Category: Case studies

Case studies

Dog catching frisbee

Can my dog predict the future ?

When I throw a stick, my dog starts moving before the stick even leaves my hand. How is that possible ? Does my dog know the future ? Of course, beyond the joke and the clickbaity title, this should not seem like magic. We usually admit that animals can anticipate by predicting the future, at least in some weak sense. I suppose we think of it like this: my dog has observed me throwing toys for years, so he has a mental model of where the toy will go depending on my movements. When I start moving, his brain uses the present information, puts it in the model, makes a few computations, predicts the trajectory of the stick, and starts moving according to this prediction. And sure, this is far from being Nostradamus. I can profit from this behaviour to easily fool my dog. I simply don’t release the stick, and my dog starts moving to the wrong place.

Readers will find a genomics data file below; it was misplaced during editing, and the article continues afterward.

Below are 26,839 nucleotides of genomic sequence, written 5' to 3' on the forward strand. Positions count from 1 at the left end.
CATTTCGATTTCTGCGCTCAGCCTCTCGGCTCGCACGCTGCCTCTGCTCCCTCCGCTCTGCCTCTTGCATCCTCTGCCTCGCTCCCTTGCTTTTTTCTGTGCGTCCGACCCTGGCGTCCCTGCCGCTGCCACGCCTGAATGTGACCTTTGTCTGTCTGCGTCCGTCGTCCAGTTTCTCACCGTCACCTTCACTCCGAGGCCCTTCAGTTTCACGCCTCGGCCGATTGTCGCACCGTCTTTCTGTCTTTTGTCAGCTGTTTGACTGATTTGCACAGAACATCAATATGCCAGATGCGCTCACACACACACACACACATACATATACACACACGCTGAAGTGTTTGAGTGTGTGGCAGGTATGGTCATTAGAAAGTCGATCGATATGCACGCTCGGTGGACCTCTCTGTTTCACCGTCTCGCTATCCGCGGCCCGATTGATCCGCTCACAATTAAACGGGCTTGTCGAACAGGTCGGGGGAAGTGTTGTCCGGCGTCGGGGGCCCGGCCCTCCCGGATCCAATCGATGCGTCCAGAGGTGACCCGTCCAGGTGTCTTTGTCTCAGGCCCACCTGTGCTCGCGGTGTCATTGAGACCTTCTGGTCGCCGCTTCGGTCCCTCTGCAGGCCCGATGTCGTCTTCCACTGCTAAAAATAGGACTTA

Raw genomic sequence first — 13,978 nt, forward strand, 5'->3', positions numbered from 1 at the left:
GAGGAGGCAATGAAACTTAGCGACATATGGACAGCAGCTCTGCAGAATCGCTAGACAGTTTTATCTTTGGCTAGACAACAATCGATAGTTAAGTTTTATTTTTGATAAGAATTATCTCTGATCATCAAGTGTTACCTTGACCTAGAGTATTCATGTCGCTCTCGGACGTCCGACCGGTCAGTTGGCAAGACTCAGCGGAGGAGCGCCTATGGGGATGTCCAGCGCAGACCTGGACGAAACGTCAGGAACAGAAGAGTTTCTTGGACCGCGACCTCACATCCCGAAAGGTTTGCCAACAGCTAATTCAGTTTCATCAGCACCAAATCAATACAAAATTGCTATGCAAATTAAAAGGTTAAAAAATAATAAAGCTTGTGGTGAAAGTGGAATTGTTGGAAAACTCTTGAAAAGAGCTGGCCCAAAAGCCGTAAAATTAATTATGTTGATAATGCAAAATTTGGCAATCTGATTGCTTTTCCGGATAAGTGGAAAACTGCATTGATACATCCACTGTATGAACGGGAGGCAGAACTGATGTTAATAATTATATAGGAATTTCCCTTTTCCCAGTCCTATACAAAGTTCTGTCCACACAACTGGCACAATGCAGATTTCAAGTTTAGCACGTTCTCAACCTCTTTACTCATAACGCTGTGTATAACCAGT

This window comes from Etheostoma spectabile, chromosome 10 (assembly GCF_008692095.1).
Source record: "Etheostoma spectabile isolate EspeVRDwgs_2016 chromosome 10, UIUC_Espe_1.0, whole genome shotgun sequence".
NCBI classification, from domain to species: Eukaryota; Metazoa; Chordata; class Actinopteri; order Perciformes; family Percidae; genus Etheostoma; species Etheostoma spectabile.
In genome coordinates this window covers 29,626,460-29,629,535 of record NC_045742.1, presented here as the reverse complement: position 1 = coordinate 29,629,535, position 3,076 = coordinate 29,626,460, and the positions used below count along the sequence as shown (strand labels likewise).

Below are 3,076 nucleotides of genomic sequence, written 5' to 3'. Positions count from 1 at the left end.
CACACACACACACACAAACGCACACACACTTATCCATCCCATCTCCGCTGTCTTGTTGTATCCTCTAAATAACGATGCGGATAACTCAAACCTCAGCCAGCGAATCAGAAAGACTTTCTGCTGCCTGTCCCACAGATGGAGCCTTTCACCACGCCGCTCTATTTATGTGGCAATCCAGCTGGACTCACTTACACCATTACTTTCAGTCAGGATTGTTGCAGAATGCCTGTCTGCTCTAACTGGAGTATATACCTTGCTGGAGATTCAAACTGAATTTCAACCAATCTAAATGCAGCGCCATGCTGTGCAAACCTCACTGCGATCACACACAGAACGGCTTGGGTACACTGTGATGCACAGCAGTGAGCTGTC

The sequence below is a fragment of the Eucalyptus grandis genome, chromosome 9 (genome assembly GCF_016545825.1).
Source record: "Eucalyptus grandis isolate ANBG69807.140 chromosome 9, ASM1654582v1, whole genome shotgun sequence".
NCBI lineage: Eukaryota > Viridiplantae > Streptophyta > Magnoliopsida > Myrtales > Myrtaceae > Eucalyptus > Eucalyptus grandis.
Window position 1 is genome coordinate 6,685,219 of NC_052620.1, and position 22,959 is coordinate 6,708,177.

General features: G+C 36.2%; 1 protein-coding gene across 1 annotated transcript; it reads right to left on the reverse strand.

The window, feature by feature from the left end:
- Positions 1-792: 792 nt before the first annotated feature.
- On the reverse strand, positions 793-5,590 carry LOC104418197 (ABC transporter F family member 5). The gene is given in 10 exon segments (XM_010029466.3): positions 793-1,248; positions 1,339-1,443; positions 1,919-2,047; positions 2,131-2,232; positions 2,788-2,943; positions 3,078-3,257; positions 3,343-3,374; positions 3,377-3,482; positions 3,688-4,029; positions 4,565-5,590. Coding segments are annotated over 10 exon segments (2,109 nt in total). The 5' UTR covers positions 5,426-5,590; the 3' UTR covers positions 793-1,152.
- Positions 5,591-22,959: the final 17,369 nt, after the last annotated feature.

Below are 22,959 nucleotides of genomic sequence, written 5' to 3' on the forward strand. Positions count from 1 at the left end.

The floor is lava

You probably know the game called “the floor is lava”, where players must traverse space without touching the ground. Although it is a kids’ game, it is also popular among parkour practitioners, who use different obstacles, ledges, walls or rails to avoid touching the “lava”. Here, I will argue that this game is a great example of a “naive” version of the constraints-led approach. Different versions of the game might exist, so we will start discussing an unstructured case and then examine how different variations can be used to achieve learning goals.

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